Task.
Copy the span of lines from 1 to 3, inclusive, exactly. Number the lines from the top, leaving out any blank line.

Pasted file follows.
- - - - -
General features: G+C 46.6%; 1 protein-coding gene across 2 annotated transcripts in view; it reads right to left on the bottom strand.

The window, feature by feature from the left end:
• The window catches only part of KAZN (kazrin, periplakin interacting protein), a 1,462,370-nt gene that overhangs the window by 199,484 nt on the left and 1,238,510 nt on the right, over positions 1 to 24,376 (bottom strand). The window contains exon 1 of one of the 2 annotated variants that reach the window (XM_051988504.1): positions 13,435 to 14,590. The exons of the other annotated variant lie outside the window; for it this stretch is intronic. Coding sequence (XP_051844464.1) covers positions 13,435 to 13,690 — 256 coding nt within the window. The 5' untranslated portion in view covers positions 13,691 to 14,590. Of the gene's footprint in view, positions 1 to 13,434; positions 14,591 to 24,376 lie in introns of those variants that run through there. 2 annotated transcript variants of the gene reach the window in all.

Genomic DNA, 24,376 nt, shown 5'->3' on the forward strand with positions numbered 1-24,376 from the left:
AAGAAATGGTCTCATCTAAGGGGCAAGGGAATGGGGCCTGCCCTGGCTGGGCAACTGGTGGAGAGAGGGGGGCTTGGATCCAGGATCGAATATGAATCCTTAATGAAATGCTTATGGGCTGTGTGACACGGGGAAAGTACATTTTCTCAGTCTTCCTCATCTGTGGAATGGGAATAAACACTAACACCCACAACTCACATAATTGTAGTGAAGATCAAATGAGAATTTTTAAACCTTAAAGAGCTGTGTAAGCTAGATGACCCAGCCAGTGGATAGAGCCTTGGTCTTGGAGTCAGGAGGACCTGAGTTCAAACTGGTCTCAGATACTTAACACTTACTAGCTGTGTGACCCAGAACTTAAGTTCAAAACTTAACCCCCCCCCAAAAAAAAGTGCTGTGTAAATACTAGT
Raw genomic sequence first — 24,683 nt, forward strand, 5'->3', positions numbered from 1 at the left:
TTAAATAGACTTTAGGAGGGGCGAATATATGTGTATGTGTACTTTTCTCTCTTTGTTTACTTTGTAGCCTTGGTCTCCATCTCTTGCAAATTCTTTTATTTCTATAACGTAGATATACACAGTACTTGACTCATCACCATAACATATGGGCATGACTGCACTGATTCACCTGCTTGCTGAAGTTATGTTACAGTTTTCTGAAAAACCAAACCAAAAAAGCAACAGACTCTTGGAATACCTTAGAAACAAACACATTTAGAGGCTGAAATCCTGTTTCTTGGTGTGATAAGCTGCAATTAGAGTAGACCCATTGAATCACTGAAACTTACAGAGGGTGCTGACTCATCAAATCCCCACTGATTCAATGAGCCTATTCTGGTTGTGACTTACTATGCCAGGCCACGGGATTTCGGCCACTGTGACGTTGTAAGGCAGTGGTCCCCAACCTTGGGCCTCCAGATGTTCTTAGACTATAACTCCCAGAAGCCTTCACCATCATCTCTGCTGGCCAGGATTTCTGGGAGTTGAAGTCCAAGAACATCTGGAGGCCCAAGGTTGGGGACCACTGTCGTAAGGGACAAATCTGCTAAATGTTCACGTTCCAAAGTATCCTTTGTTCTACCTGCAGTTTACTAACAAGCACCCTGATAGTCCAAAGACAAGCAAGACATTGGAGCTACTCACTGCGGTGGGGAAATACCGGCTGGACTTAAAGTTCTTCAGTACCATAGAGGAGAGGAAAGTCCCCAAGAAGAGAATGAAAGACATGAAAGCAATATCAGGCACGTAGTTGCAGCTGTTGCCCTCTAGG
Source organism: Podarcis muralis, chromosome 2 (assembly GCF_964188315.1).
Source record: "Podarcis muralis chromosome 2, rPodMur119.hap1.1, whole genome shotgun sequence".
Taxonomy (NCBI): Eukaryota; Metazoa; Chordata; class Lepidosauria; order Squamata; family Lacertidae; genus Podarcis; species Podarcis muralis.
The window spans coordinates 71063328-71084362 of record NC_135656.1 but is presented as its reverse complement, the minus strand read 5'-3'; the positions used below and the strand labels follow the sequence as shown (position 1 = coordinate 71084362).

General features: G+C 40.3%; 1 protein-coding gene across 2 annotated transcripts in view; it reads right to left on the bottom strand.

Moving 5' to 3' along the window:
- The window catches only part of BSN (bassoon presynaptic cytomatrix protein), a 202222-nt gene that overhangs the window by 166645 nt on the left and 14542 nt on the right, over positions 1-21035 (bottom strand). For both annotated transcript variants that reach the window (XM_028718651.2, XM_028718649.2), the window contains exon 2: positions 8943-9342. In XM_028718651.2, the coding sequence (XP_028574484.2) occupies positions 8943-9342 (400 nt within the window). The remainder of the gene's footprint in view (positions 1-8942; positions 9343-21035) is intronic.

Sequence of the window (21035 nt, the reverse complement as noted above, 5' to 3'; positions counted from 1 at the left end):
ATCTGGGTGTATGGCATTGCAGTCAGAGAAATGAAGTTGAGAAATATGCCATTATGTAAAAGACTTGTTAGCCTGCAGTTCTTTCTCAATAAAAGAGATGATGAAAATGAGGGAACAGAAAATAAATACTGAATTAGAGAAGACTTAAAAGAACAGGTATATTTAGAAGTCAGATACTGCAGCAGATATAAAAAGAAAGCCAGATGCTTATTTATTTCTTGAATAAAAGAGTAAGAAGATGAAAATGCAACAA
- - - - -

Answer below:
General features: G+C 46.6%; 1 protein-coding gene across 2 annotated transcripts in view; it reads right to left on the bottom strand.

The window, feature by feature from the left end:
• The window catches only part of KAZN (kazrin, periplakin interacting protein), a 1,462,370-nt gene that overhangs the window by 199,484 nt on the left and 1,238,510 nt on the right, over positions 1 to 24,376 (bottom strand). The window contains exon 1 of one of the 2 annotated variants that reach the window (XM_051988504.1): positions 13,435 to 14,590. The exons of the other annotated variant lie outside the window; for it this stretch is intronic. Coding sequence (XP_051844464.1) covers positions 13,435 to 13,690 — 256 coding nt within the window. The 5' untranslated portion in view covers positions 13,691 to 14,590. Of the gene's footprint in view, positions 1 to 13,434; positions 14,591 to 24,376 lie in introns of those variants that run through there. 2 annotated transcript variants of the gene reach the window in all.